Sunshine Bottom (River Mile 866.8)
The next river access is at Sunshine Bottom (RM 866.8). The ramp on the Nebraska shore is unusable for boat trailers; however, it can be used for canoes and kayaks. To drive to this boat ramp follow Nebraska Highway 12 four miles west of Monowi or 2 1/2 miles east of Lynch to a "Sunshine Bottom" sign. The sign will direct you north along a gravel road which may not be passable during wet weather. Primitive camping only is allowed a couple hundred feet downstream of this access; watch for the sign. Across from Sunshine Bottom is the Yankton Sioux Powwow grounds at Greenwood, South Dakota. Established in 1859, this community was the original Yankton Sioux agency. Marty, about four miles to the north, is now tribal headquarters.
The next river access, also on the Nebraska side, is Verdel Landing (RM 851.5). To drive to this boat ramp, follow Nebraska Highway 12 and turn north at the "Lazy River Acres" sign, approximately eight miles west of the town of Niobrara. The gravel road leads you directly to the river access. A pit toilet stands nearby. Primitive camping only is allowed here. The boat ramp can be busy, but is an excellent canoe access site. Across from Verdel Landing is Choteau Creek, the historic eastern boundary of the Yankton Sioux Reservation.
Six miles downstream from Verdel Landing on the right is Niobrara State Park. This popular park (daily permit required) has excellent camping and day-use facilities, and is located on Highway 12 two miles west of the town of Niobrara. It has no river access. However, there is one campsite for canoeists and kayakers close to a natural slide and about one mile upstream of the old railroad bridge, now a part of a hiking trail. Just downstream of the bridge is the confluence of the Niobrara and Missouri rivers. Marshland begins to appear downstream of this confluence. Stay on the south side of the river and watch for two larger waterways on the right. The second waterway will bring you directly to the Niobrara Village Boat Launch (RM 844).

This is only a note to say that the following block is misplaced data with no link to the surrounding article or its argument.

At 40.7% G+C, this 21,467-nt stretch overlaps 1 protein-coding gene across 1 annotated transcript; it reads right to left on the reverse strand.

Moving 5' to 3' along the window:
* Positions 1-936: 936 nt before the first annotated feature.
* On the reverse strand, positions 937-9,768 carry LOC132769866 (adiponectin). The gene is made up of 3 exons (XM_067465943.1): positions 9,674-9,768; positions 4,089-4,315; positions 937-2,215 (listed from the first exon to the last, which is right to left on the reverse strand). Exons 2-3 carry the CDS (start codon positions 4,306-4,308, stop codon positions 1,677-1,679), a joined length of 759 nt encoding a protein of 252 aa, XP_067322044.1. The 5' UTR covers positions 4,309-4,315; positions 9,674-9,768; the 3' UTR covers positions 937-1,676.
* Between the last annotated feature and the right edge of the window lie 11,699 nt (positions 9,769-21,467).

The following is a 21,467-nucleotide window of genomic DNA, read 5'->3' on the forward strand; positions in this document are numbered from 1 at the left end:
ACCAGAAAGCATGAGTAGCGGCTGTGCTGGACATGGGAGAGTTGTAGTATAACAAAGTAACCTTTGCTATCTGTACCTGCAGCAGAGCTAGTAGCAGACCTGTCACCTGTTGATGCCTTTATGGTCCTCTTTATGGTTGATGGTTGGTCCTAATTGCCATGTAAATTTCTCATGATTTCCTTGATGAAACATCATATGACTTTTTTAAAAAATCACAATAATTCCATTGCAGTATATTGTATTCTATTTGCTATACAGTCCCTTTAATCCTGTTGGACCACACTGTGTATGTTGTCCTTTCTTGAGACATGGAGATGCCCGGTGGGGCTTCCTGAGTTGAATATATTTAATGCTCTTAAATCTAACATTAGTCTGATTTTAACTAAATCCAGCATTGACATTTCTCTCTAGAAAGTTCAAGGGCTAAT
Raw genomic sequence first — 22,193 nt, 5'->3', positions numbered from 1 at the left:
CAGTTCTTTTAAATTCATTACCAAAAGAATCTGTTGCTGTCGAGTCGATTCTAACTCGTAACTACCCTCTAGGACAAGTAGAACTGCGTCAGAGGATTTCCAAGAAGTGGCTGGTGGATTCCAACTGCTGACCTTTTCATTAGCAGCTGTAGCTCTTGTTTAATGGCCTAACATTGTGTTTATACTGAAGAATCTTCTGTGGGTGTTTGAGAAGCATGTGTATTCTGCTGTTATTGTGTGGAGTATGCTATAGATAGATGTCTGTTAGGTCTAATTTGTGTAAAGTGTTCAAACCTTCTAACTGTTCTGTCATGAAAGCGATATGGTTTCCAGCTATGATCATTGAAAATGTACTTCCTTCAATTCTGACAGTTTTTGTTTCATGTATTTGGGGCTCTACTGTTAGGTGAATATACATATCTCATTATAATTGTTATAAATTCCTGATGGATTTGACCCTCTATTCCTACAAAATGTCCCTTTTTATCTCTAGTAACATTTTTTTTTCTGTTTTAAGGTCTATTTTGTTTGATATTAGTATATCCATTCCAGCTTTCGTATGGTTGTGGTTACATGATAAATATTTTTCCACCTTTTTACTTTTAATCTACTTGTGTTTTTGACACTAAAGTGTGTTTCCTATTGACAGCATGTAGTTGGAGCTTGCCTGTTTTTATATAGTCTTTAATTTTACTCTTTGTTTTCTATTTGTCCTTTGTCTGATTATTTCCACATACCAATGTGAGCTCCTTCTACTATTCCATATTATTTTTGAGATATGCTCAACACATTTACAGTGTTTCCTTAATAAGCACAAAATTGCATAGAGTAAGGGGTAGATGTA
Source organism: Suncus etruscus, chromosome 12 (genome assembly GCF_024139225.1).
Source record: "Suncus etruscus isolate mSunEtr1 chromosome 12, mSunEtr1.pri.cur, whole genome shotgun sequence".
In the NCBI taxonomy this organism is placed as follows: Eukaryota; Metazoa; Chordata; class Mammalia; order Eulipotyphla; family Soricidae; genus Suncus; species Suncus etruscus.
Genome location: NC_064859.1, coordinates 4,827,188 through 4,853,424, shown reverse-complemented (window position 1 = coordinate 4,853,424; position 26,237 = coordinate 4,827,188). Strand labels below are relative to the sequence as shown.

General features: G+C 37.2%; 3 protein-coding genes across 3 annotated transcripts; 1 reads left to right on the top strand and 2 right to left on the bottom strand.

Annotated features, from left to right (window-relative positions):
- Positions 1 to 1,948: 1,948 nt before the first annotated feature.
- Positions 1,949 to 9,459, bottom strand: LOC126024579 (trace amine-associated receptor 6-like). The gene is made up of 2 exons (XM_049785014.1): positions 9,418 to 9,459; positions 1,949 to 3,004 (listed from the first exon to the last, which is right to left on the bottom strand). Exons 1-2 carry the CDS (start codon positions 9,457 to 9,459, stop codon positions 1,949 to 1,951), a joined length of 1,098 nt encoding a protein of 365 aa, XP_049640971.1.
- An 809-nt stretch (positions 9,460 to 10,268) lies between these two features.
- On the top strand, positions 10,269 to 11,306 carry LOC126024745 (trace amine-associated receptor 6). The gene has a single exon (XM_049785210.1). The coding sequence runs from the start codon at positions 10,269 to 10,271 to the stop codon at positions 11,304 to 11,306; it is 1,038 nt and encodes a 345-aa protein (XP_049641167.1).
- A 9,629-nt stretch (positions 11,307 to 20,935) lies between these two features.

Niobrara Village Boat Launch (River Mile 844)
From Verdel Landing to the Niobrara Village Boat Launch is 8 river miles. To drive to this location take Spruce Drive north from Highway 12 in the center of the village. Follow the road to the end. Turn left to the village boat landing. The site has a pit toilet and primitive camping only is allowed.
Old Ferry Landing (River Mile 841.0)
Due to natural river action during the flood of 2011, this site is no longer accessible.
Running Water Boat Launch (River Mile 840.5)
The old ferry boat landing on the South Dakota side, just downstream from the bridge, has a very unsatisfactory access and is not recommended. About 0.2 miles downstream from this former landing is the Running Water Boat Launch (RM 840.5). It has a pit toilet and primitive camping only is allowed. To drive to this boat ramp, take the paved road to the community of Running Water from South Dakota Highway 37 about 1/2 mile north of the Standing Bear Bridge. Turn left at the stop sign at the bottom of this hill. Go about 0.2 mile and turn right toward the river, following the unpaved road to the boat ramp.
Your trip ends here at the eastern boundary of the 39-mile reach of the Missouri National Recreational River. You can continue your canoe journey on Lewis & Clark Lake for about 29 miles until you reach Gavins Point Dam. You will have to portage around the dam yourself. Click for the Paddling Guide for the 59-mile reach.
Click here for a list of outfitters.Other Nebraska Rivers
Parts of nine Nebraska rivers--the Calamus, Cedar, Dismal, Elkhorn, lower Platte, Niobrara, North Loup, Republican, and Missouri--have been designated as state canoe trails. Maps and descriptions of the rivers, access points, campsites and services are available at Nebraska Game and Commission Offices, or by calling (402) 471-0641, or online.